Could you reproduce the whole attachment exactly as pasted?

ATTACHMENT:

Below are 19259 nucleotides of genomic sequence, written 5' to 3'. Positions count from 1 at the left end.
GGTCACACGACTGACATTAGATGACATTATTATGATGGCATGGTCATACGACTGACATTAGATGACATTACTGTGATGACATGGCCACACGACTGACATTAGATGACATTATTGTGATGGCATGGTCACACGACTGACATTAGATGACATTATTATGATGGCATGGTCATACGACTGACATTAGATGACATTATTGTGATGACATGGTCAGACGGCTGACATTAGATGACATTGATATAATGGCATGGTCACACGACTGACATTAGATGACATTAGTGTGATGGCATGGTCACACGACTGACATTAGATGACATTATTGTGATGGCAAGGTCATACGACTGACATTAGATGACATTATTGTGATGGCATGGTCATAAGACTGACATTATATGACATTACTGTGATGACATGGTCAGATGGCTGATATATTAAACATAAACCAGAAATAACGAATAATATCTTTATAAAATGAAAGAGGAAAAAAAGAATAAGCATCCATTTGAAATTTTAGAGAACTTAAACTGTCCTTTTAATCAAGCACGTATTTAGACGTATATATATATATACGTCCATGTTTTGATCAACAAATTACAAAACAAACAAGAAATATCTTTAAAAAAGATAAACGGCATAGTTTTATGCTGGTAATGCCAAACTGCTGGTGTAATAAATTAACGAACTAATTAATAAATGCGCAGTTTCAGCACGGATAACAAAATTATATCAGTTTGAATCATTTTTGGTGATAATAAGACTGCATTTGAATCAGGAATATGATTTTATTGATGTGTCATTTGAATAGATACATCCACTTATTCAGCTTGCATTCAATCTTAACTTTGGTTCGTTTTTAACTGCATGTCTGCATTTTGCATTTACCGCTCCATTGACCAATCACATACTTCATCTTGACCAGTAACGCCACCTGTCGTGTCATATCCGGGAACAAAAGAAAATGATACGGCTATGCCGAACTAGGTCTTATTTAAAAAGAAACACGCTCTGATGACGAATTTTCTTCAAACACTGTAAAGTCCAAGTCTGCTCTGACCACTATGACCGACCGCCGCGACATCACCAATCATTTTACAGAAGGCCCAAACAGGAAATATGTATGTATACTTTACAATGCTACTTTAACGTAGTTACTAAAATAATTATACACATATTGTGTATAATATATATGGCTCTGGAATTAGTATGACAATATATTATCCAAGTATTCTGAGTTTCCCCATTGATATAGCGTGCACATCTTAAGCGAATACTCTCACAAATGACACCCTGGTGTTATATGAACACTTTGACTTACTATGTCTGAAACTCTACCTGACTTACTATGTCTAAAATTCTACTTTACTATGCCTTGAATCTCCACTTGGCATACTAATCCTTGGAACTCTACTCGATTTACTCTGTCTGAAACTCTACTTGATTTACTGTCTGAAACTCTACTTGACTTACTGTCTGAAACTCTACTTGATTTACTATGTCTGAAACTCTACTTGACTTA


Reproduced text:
Below are 19259 nucleotides of genomic sequence, written 5' to 3'. Positions count from 1 at the left end.
GGTCACACGACTGACATTAGATGACATTATTATGATGGCATGGTCATACGACTGACATTAGATGACATTACTGTGATGACATGGCCACACGACTGACATTAGATGACATTATTGTGATGGCATGGTCACACGACTGACATTAGATGACATTATTATGATGGCATGGTCATACGACTGACATTAGATGACATTATTGTGATGACATGGTCAGACGGCTGACATTAGATGACATTGATATAATGGCATGGTCACACGACTGACATTAGATGACATTAGTGTGATGGCATGGTCACACGACTGACATTAGATGACATTATTGTGATGGCAAGGTCATACGACTGACATTAGATGACATTATTGTGATGGCATGGTCATAAGACTGACATTATATGACATTACTGTGATGACATGGTCAGATGGCTGATATATTAAACATAAACCAGAAATAACGAATAATATCTTTATAAAATGAAAGAGGAAAAAAAGAATAAGCATCCATTTGAAATTTTAGAGAACTTAAACTGTCCTTTTAATCAAGCACGTATTTAGACGTATATATATATATACGTCCATGTTTTGATCAACAAATTACAAAACAAACAAGAAATATCTTTAAAAAAGATAAACGGCATAGTTTTATGCTGGTAATGCCAAACTGCTGGTGTAATAAATTAACGAACTAATTAATAAATGCGCAGTTTCAGCACGGATAACAAAATTATATCAGTTTGAATCATTTTTGGTGATAATAAGACTGCATTTGAATCAGGAATATGATTTTATTGATGTGTCATTTGAATAGATACATCCACTTATTCAGCTTGCATTCAATCTTAACTTTGGTTCGTTTTTAACTGCATGTCTGCATTTTGCATTTACCGCTCCATTGACCAATCACATACTTCATCTTGACCAGTAACGCCACCTGTCGTGTCATATCCGGGAACAAAAGAAAATGATACGGCTATGCCGAACTAGGTCTTATTTAAAAAGAAACACGCTCTGATGACGAATTTTCTTCAAACACTGTAAAGTCCAAGTCTGCTCTGACCACTATGACCGACCGCCGCGACATCACCAATCATTTTACAGAAGGCCCAAACAGGAAATATGTATGTATACTTTACAATGCTACTTTAACGTAGTTACTAAAATAATTATACACATATTGTGTATAATATATATGGCTCTGGAATTAGTATGACAATATATTATCCAAGTATTCTGAGTTTCCCCATTGATATAGCGTGCACATCTTAAGCGAATACTCTCACAAATGACACCCTGGTGTTATATGAACACTTTGACTTACTATGTCTGAAACTCTACCTGACTTACTATGTCTAAAATTCTACTTTACTATGCCTTGAATCTCCACTTGGCATACTAATCCTTGGAACTCTACTCGATTTACTCTGTCTGAAACTCTACTTGATTTACTGTCTGAAACTCTACTTGACTTACTGTCTGAAACTCTACTTGATTTACTATGTCTGAAACTCTACTTGACTTA